Now that we have some experience with whole steps and half steps, we can move on to one of the most important building blocks of music: the scale. A scale is a set of musical tones that usually spans one octave and therefore typically starts and ends on the same note. The start and end note of the scale is also where the scale get its name. For example, a scale that is written C-D-E-F-G-A-B-C would be called a C scale, and a scale written A-B-C-D-E-F-G-A would be called an A scale.
When a scale is made up of all seven letters of the musical alphabet it is called diatonic. In most music we hear one of two types of diatonic scale, one called major and the other called minor. As a general rule, major scales tend to sound happy and minor scales tend to sound sad. While these labels aren't quite accurate, it provides a good starting point for how to begin recognizing them by ear. Here is an example of a C major scale and a C minor scale, pay special attention to the third note you hear in each, this is the most important note in differentiating the two.
We will learn to construct scales using the major scale. The major scale can be constructed through a simple pattern of whole (W) and half steps (H): W-W-H-W-W-W-H. To construct any major scale, it is best to begin by placing all the notes we will need onto the staff, starting and ending on the name of the scale. We will construct a C major scale first, so we will begin the process by writing all the notes of the musical alphabet beginning and ending on C: C-D-E-F-G-A-B-C.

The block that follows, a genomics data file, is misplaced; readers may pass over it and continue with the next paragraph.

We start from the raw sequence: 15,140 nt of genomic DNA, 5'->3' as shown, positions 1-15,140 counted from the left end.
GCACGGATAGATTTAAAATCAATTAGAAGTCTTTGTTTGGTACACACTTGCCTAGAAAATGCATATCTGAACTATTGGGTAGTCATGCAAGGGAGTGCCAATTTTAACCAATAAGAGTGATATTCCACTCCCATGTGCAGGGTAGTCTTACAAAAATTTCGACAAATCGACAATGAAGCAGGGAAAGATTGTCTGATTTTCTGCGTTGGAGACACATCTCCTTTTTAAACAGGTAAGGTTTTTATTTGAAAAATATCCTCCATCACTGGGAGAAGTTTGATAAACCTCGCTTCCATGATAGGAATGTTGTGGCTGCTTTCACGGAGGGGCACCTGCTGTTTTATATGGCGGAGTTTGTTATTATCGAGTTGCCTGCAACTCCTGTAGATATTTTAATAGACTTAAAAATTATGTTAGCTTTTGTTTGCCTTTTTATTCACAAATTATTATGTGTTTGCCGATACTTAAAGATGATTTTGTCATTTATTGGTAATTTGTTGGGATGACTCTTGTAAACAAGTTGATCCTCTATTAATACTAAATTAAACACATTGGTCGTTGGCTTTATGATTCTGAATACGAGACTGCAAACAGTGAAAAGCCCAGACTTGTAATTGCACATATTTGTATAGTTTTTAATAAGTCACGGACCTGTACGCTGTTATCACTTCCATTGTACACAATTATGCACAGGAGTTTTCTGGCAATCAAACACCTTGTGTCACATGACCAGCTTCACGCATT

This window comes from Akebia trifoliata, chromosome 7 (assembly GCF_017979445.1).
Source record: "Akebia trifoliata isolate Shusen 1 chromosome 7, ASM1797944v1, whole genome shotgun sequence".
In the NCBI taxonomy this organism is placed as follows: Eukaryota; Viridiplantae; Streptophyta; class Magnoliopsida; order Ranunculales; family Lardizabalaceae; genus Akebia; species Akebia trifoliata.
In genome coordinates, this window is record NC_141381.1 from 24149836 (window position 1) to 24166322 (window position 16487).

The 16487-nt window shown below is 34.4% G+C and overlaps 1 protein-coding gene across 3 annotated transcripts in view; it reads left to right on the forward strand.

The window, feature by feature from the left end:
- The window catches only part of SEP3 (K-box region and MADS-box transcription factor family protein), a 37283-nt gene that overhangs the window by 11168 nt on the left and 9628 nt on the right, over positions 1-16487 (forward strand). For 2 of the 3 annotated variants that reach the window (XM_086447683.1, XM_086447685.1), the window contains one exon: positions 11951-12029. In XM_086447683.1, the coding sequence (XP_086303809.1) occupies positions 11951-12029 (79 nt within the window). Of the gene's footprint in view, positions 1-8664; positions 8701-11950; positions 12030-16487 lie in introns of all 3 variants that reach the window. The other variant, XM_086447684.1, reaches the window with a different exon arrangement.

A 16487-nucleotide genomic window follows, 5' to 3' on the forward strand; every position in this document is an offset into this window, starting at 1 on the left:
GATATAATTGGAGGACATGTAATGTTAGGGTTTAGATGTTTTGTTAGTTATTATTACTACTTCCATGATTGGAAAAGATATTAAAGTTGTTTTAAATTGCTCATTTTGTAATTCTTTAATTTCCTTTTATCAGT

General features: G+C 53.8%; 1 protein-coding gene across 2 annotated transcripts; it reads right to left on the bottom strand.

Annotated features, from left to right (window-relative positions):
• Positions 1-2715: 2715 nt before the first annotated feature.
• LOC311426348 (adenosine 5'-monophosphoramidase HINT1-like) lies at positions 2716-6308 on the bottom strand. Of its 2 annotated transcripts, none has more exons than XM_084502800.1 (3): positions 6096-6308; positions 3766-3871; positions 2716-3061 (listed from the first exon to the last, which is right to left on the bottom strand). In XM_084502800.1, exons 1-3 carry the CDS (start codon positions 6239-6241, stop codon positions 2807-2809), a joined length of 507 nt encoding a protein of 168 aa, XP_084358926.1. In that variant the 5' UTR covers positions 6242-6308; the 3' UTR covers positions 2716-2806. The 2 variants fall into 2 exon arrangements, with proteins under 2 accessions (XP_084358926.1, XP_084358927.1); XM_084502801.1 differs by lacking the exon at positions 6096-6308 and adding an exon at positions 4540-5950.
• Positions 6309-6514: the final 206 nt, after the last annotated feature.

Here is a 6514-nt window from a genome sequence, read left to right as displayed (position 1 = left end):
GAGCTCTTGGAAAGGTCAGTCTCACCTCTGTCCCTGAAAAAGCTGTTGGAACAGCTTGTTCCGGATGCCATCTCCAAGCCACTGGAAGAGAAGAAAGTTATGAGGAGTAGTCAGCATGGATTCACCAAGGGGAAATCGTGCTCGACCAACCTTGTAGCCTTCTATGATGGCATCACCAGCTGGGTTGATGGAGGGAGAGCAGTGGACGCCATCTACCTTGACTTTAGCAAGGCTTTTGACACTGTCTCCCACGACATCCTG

Next, we will move from left to right (or bottom to top) and check each step in the scale. You will see that the C major scale fits the whole step/half step pattern for the major scale without any changes. Now let's see what happens with a scale starting on a different note. Let's create a G scale by writing the notes and checking each step against the major scale pattern. As you can see, the notes fit the pattern fine until we reach the step between the 6th and 7th notes (between E and F). We will need to make this a whole step to create the major scale pattern. In order to fix this, we will add a sharp to the F to make a whole step. With this one change, all the whole steps and half steps now fit the major scale pattern, and we can now see that a G scale requires an F-sharp to make it major.
Let's summarize our steps to creating major scales, and add a few things to keep in mind as you begin to construct your own:
Let's try this with a few examples. Click the example button to see the notes of a scale, then do your best to figure out the correct accidentals in your notation program, or by hand on your music manuscript paper, then click the answer button below it to reveal the correct answer. *Keep an eye on the clef!